Steamer Josephine
Old Boat Column

The Steamer Josephine

It has often been said that no steamboat that ran in the Fort Benton trade had a more varied or interesting career than the Josephine.

The wooden hull—measuring 183 feet in length by 31 feet in width—was built at Freedom, Pa., in 1873; the vessel was completed at Pittsburgh. Two boilers provided steam to engines having 15-inch cylinders with a 5-foot stroke.

Named for the daughter of General David S. Stanley, the boat was owned by J.S. Coulson, Eliza Coulson, Sallie B. Coulson, James C. McVay and Fanny Maratta. Capt. Grant Marsh superintended construction of the riverboat.

As a new vessel in 1873, the Josephine made its first trips to the Yellowstone River, in command of Capt. Marsh, for Custer’s Seventh Calvary. In 1874, the boat entered Fort Benton service, and by 1875, was returned to the Yellowstone River (under Capt. Grant Marsh) to conduct a survey of that stream. The Josephine went further up the river than any other boat, before or since, going above Pompey’s Pillar to Hell Roaring Rapids, 483 miles above the mouth, where it arrived on the afternoon of June 7, 1875. The F.Y. Batchelor later went to Pompey’s Pillar and above some distance. At Billings, Mont., is Josephine Park, named in honor of the steamboat.

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The Canadian northwest was being opened in 1875, following the initial arrival of the Mounted Police the previous year. The Josephine transported Canadian troops bound for Alberta and Saskatchewan. Like many other Missouri River steamboats, the Josephine became involved in the Sioux Indian wars during 1876, utilized to transport supplies for Generals Terry, Crook, Gibbon and Custer. The riverboat was attacked by the Sioux at Glendive Creek and continued on after two companion vessels turned back. In total, the Josephine made some 50 trips to Montana; most of them under the Coulson flag, with Fort Benton the destination.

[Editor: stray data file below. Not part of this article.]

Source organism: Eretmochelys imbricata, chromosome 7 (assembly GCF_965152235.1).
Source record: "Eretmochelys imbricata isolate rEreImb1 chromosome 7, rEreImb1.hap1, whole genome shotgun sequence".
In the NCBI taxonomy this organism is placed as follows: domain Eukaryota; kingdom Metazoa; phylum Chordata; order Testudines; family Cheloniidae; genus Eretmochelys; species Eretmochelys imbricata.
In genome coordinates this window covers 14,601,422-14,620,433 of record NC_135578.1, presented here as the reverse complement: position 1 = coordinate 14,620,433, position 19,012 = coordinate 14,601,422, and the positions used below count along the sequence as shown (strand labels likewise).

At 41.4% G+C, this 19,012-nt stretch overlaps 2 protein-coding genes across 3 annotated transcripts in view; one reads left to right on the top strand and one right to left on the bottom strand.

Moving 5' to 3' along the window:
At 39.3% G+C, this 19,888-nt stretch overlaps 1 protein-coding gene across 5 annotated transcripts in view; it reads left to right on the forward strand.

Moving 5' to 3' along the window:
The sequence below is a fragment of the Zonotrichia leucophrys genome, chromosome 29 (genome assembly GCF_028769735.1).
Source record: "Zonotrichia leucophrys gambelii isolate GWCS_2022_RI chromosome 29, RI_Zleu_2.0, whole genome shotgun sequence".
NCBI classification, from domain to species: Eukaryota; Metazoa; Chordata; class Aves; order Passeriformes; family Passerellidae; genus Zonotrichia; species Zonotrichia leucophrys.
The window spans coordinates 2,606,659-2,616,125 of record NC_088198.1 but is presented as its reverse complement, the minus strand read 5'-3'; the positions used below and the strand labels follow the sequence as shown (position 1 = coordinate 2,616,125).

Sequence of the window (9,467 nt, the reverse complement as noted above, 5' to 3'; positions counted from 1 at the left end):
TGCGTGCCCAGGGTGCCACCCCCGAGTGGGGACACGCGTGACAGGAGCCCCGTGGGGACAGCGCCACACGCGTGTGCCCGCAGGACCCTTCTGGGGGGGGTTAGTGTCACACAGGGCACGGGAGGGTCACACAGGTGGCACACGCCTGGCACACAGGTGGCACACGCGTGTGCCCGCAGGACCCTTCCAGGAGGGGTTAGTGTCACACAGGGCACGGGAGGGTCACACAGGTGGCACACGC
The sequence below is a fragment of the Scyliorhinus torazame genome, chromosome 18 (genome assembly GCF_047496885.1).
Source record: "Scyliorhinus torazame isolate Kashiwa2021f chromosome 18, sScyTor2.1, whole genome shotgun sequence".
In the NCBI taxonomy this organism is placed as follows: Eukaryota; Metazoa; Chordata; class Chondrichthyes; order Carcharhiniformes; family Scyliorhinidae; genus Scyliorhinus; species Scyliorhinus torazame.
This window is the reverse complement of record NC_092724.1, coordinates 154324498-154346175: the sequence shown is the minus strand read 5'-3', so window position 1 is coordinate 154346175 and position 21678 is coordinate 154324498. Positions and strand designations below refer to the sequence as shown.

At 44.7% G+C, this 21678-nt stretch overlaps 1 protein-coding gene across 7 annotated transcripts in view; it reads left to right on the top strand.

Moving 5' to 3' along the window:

The Josephine was sold in the 1880s to become a government snagboat. Laid up in the autumn of 1889, the boat lay idle for more than a year. After extensive repairs, the rejuvenated riverboat entered government inspection work under the command of Capt. Gould. The steamboat worked out of Bismarck until it was purchased by Capt. Joseph Leach, who planned to operate the vessel as a packet. The Josephine sank in the ice at Running Water, S.D., on March 8, 1907, and was a total loss. The engines were salvaged from the wreckage and shipped to Alaska for installation on a Yukon River steamboat.

River Ramblings

The 15th offering in the Howard Steamboat Museum’s annual educational lecture series will occur on Sunday, October 14 at 4:30 p.m. The presenter will be Kadie Engstrom, longtime museum docent and education coordinator for the Belle of Louisville; her topic will be “Women on the river—here and there.”

Admission to the program is $5 per person, which benefits the museum operating fund. A “Riverboat Rummage” sale will offer donated, used t-shirts and trinkets for purchase. Further information is available on the HSM website at